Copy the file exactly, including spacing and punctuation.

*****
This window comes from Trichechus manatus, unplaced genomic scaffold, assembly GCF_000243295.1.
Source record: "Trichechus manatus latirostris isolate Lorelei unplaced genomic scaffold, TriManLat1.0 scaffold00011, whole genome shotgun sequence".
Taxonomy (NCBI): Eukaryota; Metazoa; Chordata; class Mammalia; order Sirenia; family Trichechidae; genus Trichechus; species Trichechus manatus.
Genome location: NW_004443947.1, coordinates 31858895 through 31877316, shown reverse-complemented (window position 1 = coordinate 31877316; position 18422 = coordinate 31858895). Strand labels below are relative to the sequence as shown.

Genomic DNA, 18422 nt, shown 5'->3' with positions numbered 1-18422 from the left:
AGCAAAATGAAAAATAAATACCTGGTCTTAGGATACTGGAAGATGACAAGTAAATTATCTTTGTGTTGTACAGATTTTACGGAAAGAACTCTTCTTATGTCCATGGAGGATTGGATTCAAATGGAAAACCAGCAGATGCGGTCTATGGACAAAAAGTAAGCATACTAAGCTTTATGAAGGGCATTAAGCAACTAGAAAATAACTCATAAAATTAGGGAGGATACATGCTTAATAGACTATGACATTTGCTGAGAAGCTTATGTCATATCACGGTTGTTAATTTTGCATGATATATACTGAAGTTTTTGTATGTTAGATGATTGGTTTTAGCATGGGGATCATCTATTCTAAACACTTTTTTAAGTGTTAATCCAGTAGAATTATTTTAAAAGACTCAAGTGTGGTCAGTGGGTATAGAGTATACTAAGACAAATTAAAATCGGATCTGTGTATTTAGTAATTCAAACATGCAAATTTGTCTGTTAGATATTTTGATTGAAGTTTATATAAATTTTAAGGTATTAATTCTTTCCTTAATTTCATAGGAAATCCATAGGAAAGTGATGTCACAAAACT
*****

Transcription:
This window comes from Trichechus manatus, unplaced genomic scaffold, assembly GCF_000243295.1.
Source record: "Trichechus manatus latirostris isolate Lorelei unplaced genomic scaffold, TriManLat1.0 scaffold00011, whole genome shotgun sequence".
Taxonomy (NCBI): Eukaryota; Metazoa; Chordata; class Mammalia; order Sirenia; family Trichechidae; genus Trichechus; species Trichechus manatus.
Genome location: NW_004443947.1, coordinates 31858895 through 31877316, shown reverse-complemented (window position 1 = coordinate 31877316; position 18422 = coordinate 31858895). Strand labels below are relative to the sequence as shown.

Genomic DNA, 18422 nt, shown 5'->3' with positions numbered 1-18422 from the left:
AGCAAAATGAAAAATAAATACCTGGTCTTAGGATACTGGAAGATGACAAGTAAATTATCTTTGTGTTGTACAGATTTTACGGAAAGAACTCTTCTTATGTCCATGGAGGATTGGATTCAAATGGAAAACCAGCAGATGCGGTCTATGGACAAAAAGTAAGCATACTAAGCTTTATGAAGGGCATTAAGCAACTAGAAAATAACTCATAAAATTAGGGAGGATACATGCTTAATAGACTATGACATTTGCTGAGAAGCTTATGTCATATCACGGTTGTTAATTTTGCATGATATATACTGAAGTTTTTGTATGTTAGATGATTGGTTTTAGCATGGGGATCATCTATTCTAAACACTTTTTTAAGTGTTAATCCAGTAGAATTATTTTAAAAGACTCAAGTGTGGTCAGTGGGTATAGAGTATACTAAGACAAATTAAAATCGGATCTGTGTATTTAGTAATTCAAACATGCAAATTTGTCTGTTAGATATTTTGATTGAAGTTTATATAAATTTTAAGGTATTAATTCTTTCCTTAATTTCATAGGAAATCCATAGGAAAGTGATGTCACAAAACT